• Suggest fresh fruits and vegetables and low-fat and skim milk be served in the cafeteria if it does not do so. Speak with the principal, food service administrators, and the parent-teacher organization. 
  • Discuss alternatives with fundraising organizers if your school engages in fundraising activities that encourage children to eat candy, chips, and other foods that contribute to childhood overweight and obesity. Suggest a fresh fruit sale.

Prevention Strategies for School Personnel

  • Be a good role model.  Show your students how important it is for you and them to make healthy food choices.
  • Be an advocate of healthy eating in school. If your school has a vending machine that allows students to purchase soda and candy at school,  work with administration and parents to limit vending machine options to water, 100% fruit and vegetable juice, milk, and healthier snacks (such as granola bars, boxes of raisins, graham crackers, and pretzels).  Your school will still earn money without compromising students' health.
  • Incorporate nutrition education lessons into the curriculum.  Learning is improved when new information is presented in a familiar context.  You can implement nutrition education information into science, math, language arts and health lessons. 
  • Incorporate a family involvement component when working with young children, because young children rely on caregivers to purchase and provide healthful foods. 
  • Inform families about what their children are learning regarding healthy eating in school.
  • Offer concrete, culturally appropriate suggestions for parents to help their children make healthful choices.   
  • Avoid using candy as a reward.  When candy is used as a reward, children are more likely to develop preferences for these foods.  In effect, when candy is used as a reward, its value will increase. 
  • Suggest and use alternative fundraising activities that do not involve the sale of candy, cookies, and cake. 
  • Discourage junk food and candy in school.  Institute no junk food days in your building.  Help students understand that foods high in sugar and fats are fine to eat as long as they are eaten in moderation. 
  • Expose students to healthful foods during nutrition education lessons.  Taste testing is an enjoyable activity for children.  Many children have never eaten certain types of fruits and vegetables.  However, before doing taste-testing activities at school, check with your students' caregivers to make sure they are not allergic to any of the foods you will be serving. 
  • Supplement nutrition education lessons with class trips to the fruit and vegetable section of a local grocery store or a farm.  Lessons can focus on selecting ripe fruit and vegetables, learning how fruits and vegetables grow, and tasting fresh fruits and vegetables.   
  • Establish a class-wide motivational system to encourage students to eat a healthful breakfast every day.  For example, you can set up a weekly raffle with a mystery motivator prize that students can enter each day by bringing in a signed breakfast raffle ticket to the classroom.  If students are eligible to participate in the school breakfast program, you can give them a blank raffle ticket that they can have the food service staff sign that they ate breakfast that day.  If students eat breakfast at home, their caregivers can sign the breakfast raffle ticket.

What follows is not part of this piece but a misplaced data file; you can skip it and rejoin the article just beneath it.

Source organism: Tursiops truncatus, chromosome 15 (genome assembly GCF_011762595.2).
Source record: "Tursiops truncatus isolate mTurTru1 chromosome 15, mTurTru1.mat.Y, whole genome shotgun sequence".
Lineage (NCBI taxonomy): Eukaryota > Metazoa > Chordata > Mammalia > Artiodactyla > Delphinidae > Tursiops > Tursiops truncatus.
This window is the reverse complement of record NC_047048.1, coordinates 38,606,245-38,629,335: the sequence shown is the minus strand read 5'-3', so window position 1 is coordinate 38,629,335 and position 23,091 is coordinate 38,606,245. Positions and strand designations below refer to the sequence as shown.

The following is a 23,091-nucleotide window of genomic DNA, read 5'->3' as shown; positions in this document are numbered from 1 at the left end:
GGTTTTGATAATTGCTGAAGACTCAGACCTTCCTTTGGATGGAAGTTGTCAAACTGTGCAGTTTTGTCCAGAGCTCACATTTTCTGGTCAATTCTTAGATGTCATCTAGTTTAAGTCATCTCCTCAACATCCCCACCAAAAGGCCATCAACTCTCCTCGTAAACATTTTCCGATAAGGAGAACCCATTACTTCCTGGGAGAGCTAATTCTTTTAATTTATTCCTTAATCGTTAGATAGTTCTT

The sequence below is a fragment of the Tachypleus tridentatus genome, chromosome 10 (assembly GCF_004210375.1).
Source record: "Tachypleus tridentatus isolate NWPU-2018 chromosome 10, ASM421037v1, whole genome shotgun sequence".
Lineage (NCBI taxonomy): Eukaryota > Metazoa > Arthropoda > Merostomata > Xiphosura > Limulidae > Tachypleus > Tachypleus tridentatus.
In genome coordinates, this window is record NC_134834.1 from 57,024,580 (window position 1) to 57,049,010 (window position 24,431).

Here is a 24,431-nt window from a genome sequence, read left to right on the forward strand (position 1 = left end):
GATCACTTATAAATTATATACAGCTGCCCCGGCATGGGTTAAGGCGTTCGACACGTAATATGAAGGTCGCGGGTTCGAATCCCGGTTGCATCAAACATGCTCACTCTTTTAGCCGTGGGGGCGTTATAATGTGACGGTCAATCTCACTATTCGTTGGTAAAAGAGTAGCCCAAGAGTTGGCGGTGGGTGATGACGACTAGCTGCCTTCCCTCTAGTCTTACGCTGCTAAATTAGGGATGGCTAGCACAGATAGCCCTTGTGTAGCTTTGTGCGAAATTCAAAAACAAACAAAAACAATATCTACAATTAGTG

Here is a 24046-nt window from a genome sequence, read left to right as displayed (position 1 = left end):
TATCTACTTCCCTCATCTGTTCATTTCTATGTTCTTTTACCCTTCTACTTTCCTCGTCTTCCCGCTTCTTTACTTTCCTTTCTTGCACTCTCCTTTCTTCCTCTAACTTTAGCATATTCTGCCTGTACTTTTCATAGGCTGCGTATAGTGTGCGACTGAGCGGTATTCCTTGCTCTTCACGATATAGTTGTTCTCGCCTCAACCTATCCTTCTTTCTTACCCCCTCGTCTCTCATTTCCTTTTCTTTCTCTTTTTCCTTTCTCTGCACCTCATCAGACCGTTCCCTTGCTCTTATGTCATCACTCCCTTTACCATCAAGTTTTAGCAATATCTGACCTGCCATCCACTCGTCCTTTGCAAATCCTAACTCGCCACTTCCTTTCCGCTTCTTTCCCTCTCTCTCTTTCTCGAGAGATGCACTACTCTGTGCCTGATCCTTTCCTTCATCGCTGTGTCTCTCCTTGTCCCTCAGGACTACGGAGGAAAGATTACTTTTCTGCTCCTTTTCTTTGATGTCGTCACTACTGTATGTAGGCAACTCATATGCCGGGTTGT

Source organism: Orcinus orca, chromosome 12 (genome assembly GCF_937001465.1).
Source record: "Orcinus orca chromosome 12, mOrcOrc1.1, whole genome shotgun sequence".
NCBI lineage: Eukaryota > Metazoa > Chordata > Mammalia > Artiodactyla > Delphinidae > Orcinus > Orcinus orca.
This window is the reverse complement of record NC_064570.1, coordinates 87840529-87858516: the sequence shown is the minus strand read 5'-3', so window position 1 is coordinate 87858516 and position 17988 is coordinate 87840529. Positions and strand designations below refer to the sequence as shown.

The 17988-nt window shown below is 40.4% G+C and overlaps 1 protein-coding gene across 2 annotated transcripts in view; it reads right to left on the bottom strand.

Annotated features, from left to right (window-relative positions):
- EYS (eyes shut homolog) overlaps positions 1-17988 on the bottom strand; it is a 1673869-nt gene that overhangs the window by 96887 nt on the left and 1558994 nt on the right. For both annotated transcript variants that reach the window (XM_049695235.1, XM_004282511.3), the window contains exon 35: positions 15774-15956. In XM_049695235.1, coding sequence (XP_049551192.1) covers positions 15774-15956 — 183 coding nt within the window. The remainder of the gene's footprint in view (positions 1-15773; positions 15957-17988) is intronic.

• Understand that the provision of knowledge does not necessarily translate into behavior change.  Simply informing students about the importance of daily physical activity and healthy eating behaviors does not mean they will adopt these behaviors.  It is also important to provide students with an environment that supports these behaviors, motivation and reinforcement for engaging in these behaviors, and role models who espouse these behaviors.
  • Help students set realistic, well-defined, measurable goals for themselves regarding healthy eating and physical activity.  For example: "I will eat five servings of fruit and vegetables each day." "I will eat breakfast every day this week." "I will play basketball at least 4 days this week."  In addition to setting the goal, have them record their progress over time.  Students' performance on their goals can be graphed and incorporated into a math lesson.   

Resources

Center for Disease Control. (2003). National Health and Nutrition Examination Survey. Available: www.cdc.gov/nchs/nhanes.htm

Dietz, W. H., & Stern, L. (1999).  The official complete home reference guide to your child's nutrition.  Elk Grove Village, IL: American Academy of Pediatrics.  Available: 888-227-1770.

Shield, J., & Mullen, M. C. (2002).  The American Dietetic Association guide to healthy eating for kids: How your children can eat smart from five to twelve.  New York: Wiley. ISBN: 0471441449.

U.S. Department of Health and Human Services (2001).  The Surgeon General's call to action to prevent and decrease overweight and obesity.  Rockville, MD: Author. Available: www.surgeongeneral.gov/topics/obesity/default.htm

Websites/Organizations

American Obesity Association-www.obesity.org/subs/childhood/prevention.shtml

Dole 5-A-Day-www.dole5aday.com

Food and Nutrition Information Center (food and nutrition resources for grades preschool through 6)-www.nal.usda.gov/fnic/pubs/bibs/edu/preschool.html

© 2004, National Association of School Psychologists. Jessica Blom-Hoffman, PhD, NCSP, is an Assistant Professor of School Psychology at Northeastern University in Boston, MA.  Her research is focused on developing, implementing, and evaluating school-based programs that promote healthful eating behaviors in young children. Reprinted from Helping Children at Home and School II: Handouts for Families and Educators (NASP, 2004).